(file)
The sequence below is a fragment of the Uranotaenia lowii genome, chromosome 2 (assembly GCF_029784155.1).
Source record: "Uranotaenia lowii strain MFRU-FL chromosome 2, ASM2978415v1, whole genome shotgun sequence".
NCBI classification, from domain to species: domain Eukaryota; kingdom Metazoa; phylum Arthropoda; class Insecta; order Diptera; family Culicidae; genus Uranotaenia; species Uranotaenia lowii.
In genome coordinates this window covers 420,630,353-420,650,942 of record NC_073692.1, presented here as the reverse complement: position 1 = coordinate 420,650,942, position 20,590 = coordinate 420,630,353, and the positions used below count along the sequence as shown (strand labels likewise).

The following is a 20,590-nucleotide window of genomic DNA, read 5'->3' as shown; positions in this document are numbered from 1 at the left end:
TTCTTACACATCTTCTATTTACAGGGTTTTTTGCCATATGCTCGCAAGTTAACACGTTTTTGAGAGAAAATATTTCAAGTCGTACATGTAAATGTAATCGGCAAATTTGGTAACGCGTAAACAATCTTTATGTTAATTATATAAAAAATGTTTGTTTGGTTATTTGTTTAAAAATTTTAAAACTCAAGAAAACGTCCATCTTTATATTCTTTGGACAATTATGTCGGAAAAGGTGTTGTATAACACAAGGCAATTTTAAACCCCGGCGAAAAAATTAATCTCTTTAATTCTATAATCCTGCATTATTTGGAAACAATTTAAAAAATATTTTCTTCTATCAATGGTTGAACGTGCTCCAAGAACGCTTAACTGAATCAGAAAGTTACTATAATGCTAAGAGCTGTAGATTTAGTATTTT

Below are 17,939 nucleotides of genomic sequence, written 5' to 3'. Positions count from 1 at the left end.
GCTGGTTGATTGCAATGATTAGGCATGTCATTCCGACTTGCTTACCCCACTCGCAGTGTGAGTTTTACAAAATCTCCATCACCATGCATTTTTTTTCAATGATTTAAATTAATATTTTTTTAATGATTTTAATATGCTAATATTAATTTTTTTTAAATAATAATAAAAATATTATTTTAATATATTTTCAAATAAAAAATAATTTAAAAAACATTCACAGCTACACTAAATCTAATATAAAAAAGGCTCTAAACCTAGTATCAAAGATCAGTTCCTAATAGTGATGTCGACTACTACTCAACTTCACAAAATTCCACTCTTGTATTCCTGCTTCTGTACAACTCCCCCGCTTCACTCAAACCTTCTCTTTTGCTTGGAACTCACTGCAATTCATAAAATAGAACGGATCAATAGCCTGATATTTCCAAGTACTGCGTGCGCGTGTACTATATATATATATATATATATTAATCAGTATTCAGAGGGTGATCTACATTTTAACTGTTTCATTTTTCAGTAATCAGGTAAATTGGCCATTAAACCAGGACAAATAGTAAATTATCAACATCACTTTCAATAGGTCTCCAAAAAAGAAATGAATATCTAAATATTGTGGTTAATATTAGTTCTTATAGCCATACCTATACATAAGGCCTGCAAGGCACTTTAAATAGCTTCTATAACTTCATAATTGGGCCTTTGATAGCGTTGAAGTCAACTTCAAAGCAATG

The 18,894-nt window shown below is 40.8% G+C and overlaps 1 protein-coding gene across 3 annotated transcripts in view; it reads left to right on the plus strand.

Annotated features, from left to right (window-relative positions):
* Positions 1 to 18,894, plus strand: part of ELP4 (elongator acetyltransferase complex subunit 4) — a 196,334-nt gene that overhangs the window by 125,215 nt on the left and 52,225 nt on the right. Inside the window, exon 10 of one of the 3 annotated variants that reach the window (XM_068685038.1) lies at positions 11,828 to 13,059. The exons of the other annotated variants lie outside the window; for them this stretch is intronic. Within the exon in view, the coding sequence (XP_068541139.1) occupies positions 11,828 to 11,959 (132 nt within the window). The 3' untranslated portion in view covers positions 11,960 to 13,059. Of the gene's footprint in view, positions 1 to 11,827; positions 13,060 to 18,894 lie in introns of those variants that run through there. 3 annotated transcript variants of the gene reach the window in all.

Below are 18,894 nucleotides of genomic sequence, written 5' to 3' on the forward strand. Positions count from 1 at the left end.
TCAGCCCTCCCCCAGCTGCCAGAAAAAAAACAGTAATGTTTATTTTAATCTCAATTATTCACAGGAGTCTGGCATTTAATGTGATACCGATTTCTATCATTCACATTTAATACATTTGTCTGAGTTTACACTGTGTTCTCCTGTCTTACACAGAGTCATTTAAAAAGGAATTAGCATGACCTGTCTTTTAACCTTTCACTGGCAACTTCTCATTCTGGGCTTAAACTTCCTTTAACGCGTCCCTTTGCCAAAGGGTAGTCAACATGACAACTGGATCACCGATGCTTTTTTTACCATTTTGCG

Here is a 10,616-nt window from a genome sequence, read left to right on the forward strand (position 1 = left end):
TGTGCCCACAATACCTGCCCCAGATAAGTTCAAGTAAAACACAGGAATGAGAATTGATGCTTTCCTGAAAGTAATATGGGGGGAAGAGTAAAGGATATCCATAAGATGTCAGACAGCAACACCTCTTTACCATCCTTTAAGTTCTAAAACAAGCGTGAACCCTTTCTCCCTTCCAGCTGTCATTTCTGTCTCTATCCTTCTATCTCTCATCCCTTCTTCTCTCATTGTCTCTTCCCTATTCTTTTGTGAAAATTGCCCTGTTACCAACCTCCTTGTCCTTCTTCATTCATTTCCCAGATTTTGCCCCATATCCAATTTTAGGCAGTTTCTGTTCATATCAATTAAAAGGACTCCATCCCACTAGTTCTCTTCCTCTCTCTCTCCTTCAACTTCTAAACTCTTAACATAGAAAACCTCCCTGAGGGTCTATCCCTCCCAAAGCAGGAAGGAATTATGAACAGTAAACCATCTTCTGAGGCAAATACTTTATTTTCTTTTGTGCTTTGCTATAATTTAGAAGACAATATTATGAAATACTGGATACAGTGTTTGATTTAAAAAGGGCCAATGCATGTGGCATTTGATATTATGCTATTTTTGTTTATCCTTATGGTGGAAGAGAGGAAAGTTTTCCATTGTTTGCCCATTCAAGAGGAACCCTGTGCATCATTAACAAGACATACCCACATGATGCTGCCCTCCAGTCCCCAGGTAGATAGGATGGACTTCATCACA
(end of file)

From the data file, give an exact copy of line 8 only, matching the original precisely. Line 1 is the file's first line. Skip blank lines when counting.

GCTGGTTGATTGCAATGATTAGGCATGTCATTCCGACTTGCTTACCCCACTCGCAGTGTGAGTTTTACAAAATCTCCATCACCATGCATTTTTTTTCAATGATTTAAATTAATATTTTTTTAATGATTTTAATATGCTAATATTAATTTTTTTTAAATAATAATAAAAATATTATTTTAATATATTTTCAAATAAAAAATAATTTAAAAAACATTCACAGCTACACTAAATCTAATATAAAAAAGGCTCTAAACCTAGTATCAAAGATCAGTTCCTAATAGTGATGTCGACTACTACTCAACTTCACAAAATTCCACTCTTGTATTCCTGCTTCTGTACAACTCCCCCGCTTCACTCAAACCTTCTCTTTTGCTTGGAACTCACTGCAATTCATAAAATAGAACGGATCAATAGCCTGATATTTCCAAGTACTGCGTGCGCGTGTACTATATATATATATATATATATTAATCAGTATTCAGAGGGTGATCTACATTTTAACTGTTTCATTTTTCAGTAATCAGGTAAATTGGCCATTAAACCAGGACAAATAGTAAATTATCAACATCACTTTCAATAGGTCTCCAAAAAAGAAATGAATATCTAAATATTGTGGTTAATATTAGTTCTTATAGCCATACCTATACATAAGGCCTGCAAGGCACTTTAAATAGCTTCTATAACTTCATAATTGGGCCTTTGATAGCGTTGAAGTCAACTTCAAAGCAATG